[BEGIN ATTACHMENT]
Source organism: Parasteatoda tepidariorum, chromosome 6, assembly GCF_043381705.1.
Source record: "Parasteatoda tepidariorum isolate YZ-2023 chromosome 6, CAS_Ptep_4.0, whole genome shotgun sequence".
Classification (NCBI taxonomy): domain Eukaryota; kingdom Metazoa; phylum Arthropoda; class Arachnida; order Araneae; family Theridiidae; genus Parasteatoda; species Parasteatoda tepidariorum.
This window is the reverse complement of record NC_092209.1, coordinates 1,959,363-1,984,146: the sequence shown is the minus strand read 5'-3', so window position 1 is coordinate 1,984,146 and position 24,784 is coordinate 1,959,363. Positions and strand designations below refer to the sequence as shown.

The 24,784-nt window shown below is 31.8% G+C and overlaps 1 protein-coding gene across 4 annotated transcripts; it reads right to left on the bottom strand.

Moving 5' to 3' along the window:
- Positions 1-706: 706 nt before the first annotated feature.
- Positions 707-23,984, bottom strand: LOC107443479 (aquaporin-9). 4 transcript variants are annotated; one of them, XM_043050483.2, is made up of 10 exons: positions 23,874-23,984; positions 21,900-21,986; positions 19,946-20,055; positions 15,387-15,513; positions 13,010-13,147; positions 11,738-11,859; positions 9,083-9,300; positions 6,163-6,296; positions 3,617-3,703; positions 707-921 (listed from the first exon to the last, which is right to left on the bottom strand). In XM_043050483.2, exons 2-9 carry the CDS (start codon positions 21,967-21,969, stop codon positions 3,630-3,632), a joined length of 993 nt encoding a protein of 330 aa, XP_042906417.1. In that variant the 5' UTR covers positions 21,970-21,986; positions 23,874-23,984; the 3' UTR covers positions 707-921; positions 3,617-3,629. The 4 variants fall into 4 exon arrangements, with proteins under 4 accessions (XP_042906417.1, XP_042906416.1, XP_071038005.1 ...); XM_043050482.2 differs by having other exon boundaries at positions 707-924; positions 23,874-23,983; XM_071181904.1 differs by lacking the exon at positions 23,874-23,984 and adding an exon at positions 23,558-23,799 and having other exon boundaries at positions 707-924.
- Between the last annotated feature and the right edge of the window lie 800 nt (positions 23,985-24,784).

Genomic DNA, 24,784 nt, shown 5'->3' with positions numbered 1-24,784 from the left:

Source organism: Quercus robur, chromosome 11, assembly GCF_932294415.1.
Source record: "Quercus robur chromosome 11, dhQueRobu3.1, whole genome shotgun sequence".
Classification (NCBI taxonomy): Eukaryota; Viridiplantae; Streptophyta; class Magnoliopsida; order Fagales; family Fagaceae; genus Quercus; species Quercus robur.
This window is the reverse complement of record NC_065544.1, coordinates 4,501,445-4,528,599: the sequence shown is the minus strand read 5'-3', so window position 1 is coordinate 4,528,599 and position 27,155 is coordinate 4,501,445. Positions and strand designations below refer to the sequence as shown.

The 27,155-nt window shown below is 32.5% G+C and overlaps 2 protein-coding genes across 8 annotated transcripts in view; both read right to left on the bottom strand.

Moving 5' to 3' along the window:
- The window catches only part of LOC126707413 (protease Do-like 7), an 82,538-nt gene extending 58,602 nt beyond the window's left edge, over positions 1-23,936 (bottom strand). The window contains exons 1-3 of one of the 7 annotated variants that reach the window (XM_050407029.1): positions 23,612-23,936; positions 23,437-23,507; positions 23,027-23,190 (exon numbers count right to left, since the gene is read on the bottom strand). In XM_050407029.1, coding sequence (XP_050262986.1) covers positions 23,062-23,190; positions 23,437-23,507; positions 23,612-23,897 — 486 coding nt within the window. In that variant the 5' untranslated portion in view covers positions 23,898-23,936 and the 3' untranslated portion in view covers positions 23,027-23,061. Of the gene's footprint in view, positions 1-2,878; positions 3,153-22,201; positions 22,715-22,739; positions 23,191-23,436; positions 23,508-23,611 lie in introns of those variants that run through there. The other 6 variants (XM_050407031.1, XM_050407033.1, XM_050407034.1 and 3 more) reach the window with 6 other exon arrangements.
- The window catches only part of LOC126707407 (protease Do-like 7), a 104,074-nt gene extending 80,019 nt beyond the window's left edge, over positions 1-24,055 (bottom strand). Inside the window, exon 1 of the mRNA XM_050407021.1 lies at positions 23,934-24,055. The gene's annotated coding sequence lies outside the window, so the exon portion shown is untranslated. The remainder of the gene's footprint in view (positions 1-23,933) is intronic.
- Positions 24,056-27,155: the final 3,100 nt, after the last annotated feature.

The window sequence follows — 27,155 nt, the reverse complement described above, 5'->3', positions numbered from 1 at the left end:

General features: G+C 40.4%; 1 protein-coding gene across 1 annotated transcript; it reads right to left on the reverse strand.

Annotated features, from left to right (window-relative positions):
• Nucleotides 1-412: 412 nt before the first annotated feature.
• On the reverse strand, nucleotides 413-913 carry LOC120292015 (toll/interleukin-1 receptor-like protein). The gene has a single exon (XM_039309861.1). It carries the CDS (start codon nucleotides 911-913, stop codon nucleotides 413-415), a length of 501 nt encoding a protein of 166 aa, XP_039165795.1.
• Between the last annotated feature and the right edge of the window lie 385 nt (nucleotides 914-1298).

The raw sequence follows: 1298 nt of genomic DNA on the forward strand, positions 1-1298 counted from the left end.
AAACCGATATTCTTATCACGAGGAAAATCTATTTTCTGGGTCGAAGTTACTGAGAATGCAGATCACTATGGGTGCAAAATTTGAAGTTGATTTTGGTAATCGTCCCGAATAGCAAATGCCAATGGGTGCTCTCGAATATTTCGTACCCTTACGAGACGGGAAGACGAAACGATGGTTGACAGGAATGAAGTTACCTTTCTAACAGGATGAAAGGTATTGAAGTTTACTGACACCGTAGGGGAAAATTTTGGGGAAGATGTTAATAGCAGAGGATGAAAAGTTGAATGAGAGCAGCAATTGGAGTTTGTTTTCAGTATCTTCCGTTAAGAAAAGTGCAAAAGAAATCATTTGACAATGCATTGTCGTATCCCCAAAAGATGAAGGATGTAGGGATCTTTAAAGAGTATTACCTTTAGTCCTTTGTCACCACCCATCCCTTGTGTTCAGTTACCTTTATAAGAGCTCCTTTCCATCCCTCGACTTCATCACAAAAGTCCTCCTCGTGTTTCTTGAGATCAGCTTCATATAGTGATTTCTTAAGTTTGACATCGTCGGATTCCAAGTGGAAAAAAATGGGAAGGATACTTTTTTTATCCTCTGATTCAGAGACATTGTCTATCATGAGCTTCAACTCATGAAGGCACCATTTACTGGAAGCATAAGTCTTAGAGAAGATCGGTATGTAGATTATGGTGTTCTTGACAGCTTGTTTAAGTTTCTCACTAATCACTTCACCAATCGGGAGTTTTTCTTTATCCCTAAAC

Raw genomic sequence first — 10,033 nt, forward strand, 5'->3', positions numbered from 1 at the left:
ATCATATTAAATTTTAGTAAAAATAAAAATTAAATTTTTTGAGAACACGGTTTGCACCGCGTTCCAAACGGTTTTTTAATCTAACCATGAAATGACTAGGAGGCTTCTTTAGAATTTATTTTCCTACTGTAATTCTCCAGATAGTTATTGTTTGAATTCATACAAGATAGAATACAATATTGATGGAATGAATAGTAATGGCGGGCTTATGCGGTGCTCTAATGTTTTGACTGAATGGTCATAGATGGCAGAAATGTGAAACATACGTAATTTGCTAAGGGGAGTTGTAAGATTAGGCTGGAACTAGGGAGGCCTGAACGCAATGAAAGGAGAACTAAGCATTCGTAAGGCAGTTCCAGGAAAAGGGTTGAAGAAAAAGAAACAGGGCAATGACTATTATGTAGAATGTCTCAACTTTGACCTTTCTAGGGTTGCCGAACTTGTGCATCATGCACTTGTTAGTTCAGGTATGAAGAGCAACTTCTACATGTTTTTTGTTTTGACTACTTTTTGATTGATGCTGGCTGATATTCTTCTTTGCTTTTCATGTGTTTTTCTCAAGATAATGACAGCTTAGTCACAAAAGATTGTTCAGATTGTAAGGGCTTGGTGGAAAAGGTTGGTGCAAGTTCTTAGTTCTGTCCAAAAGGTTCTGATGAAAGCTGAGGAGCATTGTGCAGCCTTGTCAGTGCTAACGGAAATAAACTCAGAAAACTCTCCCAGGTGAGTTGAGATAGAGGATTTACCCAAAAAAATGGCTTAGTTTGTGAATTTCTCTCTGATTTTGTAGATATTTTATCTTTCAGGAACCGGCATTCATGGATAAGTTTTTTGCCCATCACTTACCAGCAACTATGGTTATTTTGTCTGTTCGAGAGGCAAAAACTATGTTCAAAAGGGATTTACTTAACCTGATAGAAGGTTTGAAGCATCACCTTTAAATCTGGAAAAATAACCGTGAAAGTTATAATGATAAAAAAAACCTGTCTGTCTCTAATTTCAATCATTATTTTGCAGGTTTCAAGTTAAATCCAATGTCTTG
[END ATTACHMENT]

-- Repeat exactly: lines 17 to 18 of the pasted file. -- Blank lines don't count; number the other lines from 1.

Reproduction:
- The window catches only part of LOC126707413 (protease Do-like 7), an 82,538-nt gene extending 58,602 nt beyond the window's left edge, over positions 1-23,936 (bottom strand). The window contains exons 1-3 of one of the 7 annotated variants that reach the window (XM_050407029.1): positions 23,612-23,936; positions 23,437-23,507; positions 23,027-23,190 (exon numbers count right to left, since the gene is read on the bottom strand). In XM_050407029.1, coding sequence (XP_050262986.1) covers positions 23,062-23,190; positions 23,437-23,507; positions 23,612-23,897 — 486 coding nt within the window. In that variant the 5' untranslated portion in view covers positions 23,898-23,936 and the 3' untranslated portion in view covers positions 23,027-23,061. Of the gene's footprint in view, positions 1-2,878; positions 3,153-22,201; positions 22,715-22,739; positions 23,191-23,436; positions 23,508-23,611 lie in introns of those variants that run through there. The other 6 variants (XM_050407031.1, XM_050407033.1, XM_050407034.1 and 3 more) reach the window with 6 other exon arrangements.
- The window catches only part of LOC126707407 (protease Do-like 7), a 104,074-nt gene extending 80,019 nt beyond the window's left edge, over positions 1-24,055 (bottom strand). Inside the window, exon 1 of the mRNA XM_050407021.1 lies at positions 23,934-24,055. The gene's annotated coding sequence lies outside the window, so the exon portion shown is untranslated. The remainder of the gene's footprint in view (positions 1-23,933) is intronic.